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Experimental Researches: Vol 2 (Collected Works of C. G. Jung) [Hardcover]

C.G. Jung , Gerhard Adler , Michael Fordham , Herbert Read

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17 May 1973 Collected Works of C. G. Jung

After joining the staff of the Burgholzli Mental Hospital in 1900, Jung developed and applied the word-association tests for studying normal and abnormal psychology. The studies have remained a significant phase in the development of Jung's conceptions and an important contribution to diagnostic psychology and psychiatry. Between 1904 and 1907 he published nine studies on the tests. These studies, together with two lectures on the association method given in 1909 at Clark University and three articles on psychophysical researches from American and English journals in 1907-1908, compose this volume.

Jung's association studies showed the definite influence of Bleuler and also of Freud, with whom he worked closely for several years.

With this volume, the Collected Works are complete except for the Miscellany, Bibliography and Index volumes.

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Amazon.com: 3.3 out of 5 stars  3 reviews
1 of 1 people found the following review helpful
By Steven H. Propp - Published on Amazon.com
Jung published nine articles (between 1904-1907) on his word association experiments at a mental hospital, which are collected in this volume, as well as two lectures and three other articles.

Here are some representative quotations from the book:

"Finally, it may be permissible to point out once more that an overwhelming number of the complexes we have discovered in our subjects are erotic. In view of the great part played by love and sexuality in human life, this is not surprising."
"The art of the method, which is never easy to use, lies in distinguishing the reactions connected with a complex from the irrelevant ones. I have therefore compiled a series of so-called 'complex characteristics.' In principle the complex-characteristics are the same for normal and pathological associations. Furthermore, to lay bare the complex is of far-reaching significance in applying our experiments to the field of criminal psychology."
"Anyone inexperienced in the field of pathological association psychology will probably shake his head at the above suppositions; he will perhaps see in them not just hypotheses but sheer phantasms. The judgment on them will perhaps be the same as on Freud's The Interpretation of Dreams: The Complete and Definitive Text."
"One must get rid of the idea that people with a good education and some insight can always recognize and admit their own complexes. Every human mind contains much that is not admitted..."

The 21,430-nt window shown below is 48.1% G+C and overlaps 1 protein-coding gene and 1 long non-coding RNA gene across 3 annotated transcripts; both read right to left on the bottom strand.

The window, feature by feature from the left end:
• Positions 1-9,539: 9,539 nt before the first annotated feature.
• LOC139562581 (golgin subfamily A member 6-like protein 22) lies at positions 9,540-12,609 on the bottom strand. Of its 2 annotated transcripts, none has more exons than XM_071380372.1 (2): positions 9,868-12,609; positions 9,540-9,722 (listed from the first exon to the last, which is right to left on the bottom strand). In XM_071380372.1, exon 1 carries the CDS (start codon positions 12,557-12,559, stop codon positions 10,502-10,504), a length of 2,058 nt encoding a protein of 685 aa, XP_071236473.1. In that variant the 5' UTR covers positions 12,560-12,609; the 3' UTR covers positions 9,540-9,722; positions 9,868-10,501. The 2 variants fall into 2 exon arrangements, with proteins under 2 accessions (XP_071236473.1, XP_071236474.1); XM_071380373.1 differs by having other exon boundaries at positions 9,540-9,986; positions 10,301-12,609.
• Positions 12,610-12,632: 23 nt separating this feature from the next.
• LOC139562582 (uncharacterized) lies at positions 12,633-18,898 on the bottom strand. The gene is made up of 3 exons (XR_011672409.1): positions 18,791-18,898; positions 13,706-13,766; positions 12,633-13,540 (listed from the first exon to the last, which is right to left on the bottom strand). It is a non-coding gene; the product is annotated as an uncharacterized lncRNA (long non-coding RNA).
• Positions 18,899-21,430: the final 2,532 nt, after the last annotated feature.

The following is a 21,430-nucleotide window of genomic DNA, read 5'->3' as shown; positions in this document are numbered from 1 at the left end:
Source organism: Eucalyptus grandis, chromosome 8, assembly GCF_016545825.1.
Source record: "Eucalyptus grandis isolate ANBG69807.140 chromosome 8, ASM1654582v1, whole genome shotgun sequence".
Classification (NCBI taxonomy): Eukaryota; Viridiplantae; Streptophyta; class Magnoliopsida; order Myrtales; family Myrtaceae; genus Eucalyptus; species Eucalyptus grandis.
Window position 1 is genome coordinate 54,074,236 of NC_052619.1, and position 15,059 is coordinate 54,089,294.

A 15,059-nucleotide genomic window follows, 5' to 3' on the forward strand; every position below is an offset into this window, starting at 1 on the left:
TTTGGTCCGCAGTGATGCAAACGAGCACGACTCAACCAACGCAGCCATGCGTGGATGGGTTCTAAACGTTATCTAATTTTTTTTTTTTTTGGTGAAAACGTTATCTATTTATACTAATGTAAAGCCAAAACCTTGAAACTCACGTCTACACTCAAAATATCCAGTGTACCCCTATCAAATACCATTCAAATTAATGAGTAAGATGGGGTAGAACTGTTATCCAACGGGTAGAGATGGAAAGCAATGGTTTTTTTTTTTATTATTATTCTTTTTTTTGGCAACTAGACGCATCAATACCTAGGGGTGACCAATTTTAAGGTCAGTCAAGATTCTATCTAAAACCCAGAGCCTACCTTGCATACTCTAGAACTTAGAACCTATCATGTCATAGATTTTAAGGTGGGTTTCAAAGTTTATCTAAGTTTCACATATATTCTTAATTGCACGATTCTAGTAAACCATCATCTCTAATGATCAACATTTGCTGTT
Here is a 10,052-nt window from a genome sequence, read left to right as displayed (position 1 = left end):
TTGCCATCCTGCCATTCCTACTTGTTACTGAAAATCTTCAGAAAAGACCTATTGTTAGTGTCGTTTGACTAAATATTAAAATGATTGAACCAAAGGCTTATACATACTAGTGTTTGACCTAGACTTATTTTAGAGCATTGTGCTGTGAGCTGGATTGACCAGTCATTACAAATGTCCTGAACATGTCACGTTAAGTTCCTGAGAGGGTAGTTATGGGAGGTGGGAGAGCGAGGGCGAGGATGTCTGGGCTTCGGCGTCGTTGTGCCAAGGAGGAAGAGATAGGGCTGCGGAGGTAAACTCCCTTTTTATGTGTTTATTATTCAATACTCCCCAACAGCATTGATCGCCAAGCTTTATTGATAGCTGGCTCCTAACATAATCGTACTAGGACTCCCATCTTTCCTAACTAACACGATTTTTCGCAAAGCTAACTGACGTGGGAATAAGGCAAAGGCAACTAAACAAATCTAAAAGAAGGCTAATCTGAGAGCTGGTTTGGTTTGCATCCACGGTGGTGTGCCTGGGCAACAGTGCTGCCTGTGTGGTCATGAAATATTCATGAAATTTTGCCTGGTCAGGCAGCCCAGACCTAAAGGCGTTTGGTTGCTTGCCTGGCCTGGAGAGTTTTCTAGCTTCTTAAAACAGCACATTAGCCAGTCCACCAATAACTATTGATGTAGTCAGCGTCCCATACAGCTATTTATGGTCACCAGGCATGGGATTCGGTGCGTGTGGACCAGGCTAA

1 of 2 people found the following review helpful
3.0 out of 5 stars Important early scientific research--context for later 5 Jun 2006
By Neal J. Pollock - Published on Amazon.com
Throughout his works Jung repeatedly says he is a scientist, his findings are empirically based, & therapy must center on the individual client rather than upon theory. This volume (in addition to CW1) supports these contentions by describing the many experiments Jung conducted. Contemporary "post-Jungians," might take this volume as a failed attempt, but I do not. Jung's view was more a balance of nature (biology, genetics, etc.) AND nurture (environment, learning, etc.). Jung helped evolve psychology towards becoming a science--vs. the psychology of ignorance he inherited. This is a VERY important work (though perhaps a bit boring to many readers) which modern readers are advised to peruse to understand the context within which Jung worked, explored, & experimented. Per modern Knowledge Management, knowledge (vs. data or information) requires context to be actionable. In addition, this work has some interesting quotes such as: p. 245 "All our thinking and acting, the vast bulk of which appears to us to be conscious, actually consist of all those bits that are finely determined by innumerable impulses completely outside consciousness. To our ego-consciousness the association process seems to be its own work, subject to its judgment, free will, and concentration; in reality, however, as our experiment beautifully shows, ego-consciousness is merely the marionette that dances on the stage, moved by a concealed mechanism. (note 39) From this we can also gather that those who equate psyche with consciousness actually take part en pro toto;" p. 444 "no psychic occurrence is a thing in and by itself but rather the resultant of the entire psychological past;" & p. 444 "Words are really a kind of shorthand version of actions, situations, and things...the linguistic surrogate for reality; at the same time we must not forget what the stimulus-word will almost without exception conjure up its corresponding situation."
0 of 9 people found the following review helpful
2.0 out of 5 stars physics envy 1 Jun 2000
By Craig Chalquist, PhD, author of TERRAPSYCHOLOGY and DEEP CALIFORNIA - Published on Amazon.com
Historically interesting--the famous word association test is mentioned here--but Jung is at his worst when trying to squeeze psyche into a causal framework. Early in his career, however, that was how it was done, and he broke out of it later while Freud did not.
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